And finally, there is nothing—and I mean nothing—important about a job candidate that can’t be learned via videoconference, technology that will only improve as the years pass. There is simply no excuse not to hold initial interviews this way: It is less expensive for all parties, it is fairer, and more often than not it shows a “realer” candidate, since she’s not stuck freezing her ovaries off and playing name-tag scorn-fest in some hotel lobby where she can’t even afford a cup of coffee.
Like I said, in no way do I want to do away with MLA or any other disciplinary conference altogether. But make it about what it’s supposed to be about: learning, growing, friendship, and, sure, networking. Just leave the meat-market aspect out of it. Yes, that will lessen attendance, but how can organizers sleep at night knowing that their swelling numbers are the result of prostrate, miserable people who cannot afford to be there? Even the current and past leadership of the MLA agrees with me:
This cry for change—echoed throughout all but a final few holdouts who like things the way they are—is not about “entitlement.” Nobody I know feels entitled to a tenure-track job or even a perfect interview. So responding to this systemic critique with such a personal attack or a shift to a discussion of “tone,” though a common reaction, deflects from the very real problems with the conference interview process. No, nobody is entitled to a perfect job search experience. But you know what everybody is entitled to, no matter what job they do or don’t have? Basic human decency and dignity, and not having to spend $1,200 they don’t possess.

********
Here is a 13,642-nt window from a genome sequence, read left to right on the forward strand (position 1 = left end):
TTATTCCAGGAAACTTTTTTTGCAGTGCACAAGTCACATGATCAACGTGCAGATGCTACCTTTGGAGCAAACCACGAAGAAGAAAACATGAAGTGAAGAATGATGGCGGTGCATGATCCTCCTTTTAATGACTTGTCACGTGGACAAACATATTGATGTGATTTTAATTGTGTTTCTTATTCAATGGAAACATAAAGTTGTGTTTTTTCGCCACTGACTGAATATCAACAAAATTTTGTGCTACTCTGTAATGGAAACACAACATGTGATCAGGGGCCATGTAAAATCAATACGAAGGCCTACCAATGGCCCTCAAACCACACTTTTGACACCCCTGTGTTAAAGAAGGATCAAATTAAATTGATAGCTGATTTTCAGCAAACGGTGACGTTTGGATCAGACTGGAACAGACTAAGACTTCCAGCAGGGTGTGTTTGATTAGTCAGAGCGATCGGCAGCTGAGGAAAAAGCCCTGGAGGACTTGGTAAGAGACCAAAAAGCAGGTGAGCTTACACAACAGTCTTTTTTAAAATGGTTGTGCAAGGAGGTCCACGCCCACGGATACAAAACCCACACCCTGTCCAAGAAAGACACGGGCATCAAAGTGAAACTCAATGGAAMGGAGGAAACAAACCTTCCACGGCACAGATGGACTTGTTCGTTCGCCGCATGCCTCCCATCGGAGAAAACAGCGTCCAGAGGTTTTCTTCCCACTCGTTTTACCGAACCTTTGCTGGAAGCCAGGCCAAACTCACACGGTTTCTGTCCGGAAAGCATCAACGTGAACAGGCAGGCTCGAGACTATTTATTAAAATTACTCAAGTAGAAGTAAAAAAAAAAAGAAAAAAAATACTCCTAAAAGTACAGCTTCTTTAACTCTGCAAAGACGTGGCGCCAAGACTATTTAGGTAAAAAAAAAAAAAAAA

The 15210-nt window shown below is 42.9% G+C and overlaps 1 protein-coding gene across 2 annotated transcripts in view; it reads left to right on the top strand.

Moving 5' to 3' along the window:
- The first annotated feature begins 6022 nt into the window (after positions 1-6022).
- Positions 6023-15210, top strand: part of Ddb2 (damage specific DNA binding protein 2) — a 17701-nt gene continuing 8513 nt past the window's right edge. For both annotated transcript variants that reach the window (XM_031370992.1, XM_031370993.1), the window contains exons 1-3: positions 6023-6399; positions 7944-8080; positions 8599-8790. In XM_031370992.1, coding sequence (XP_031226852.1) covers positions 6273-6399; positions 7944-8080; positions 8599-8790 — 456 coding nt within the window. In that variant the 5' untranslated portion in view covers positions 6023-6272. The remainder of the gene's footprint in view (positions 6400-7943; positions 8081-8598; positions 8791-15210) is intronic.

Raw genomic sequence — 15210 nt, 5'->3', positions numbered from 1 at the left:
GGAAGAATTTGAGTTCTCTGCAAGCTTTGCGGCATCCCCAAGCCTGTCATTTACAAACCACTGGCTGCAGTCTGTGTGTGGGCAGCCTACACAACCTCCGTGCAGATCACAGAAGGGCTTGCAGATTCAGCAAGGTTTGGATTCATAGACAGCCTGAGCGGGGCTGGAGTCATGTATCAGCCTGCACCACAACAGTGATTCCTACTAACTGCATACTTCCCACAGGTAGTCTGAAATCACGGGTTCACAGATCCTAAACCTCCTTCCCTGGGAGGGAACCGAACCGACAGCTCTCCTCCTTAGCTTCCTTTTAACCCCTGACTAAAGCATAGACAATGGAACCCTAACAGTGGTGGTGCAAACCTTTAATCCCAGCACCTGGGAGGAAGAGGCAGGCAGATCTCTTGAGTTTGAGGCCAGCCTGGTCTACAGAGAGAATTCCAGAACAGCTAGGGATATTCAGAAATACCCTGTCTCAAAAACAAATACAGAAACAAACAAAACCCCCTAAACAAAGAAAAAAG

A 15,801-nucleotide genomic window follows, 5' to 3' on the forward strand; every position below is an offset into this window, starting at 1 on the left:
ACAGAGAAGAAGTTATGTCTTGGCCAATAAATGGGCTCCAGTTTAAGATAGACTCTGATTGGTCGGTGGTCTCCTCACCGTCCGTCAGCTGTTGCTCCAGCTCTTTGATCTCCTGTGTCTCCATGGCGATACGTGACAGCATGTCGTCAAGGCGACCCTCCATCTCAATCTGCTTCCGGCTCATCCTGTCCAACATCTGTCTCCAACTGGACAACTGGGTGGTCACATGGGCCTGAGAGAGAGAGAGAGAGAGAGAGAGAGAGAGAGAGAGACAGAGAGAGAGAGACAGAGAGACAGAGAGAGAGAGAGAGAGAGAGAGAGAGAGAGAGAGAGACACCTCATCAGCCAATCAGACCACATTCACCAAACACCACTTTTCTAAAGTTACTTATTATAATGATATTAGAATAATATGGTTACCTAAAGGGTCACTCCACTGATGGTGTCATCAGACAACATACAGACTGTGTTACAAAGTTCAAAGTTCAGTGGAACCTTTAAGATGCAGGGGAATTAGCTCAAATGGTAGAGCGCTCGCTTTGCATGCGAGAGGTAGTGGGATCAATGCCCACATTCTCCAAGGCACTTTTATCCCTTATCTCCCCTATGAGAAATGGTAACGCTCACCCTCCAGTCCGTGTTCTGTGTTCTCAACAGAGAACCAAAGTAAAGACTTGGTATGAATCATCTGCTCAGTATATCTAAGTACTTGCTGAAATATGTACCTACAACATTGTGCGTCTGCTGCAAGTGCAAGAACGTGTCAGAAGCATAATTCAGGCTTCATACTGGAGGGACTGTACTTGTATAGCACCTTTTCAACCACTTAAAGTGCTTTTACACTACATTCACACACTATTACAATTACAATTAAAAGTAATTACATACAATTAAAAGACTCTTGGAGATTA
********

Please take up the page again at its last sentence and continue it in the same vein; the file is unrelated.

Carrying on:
The conference interview process as it stands is low on dignity and high on expense, with precious little return on investment for anyone who isn’t already rich. So kill it.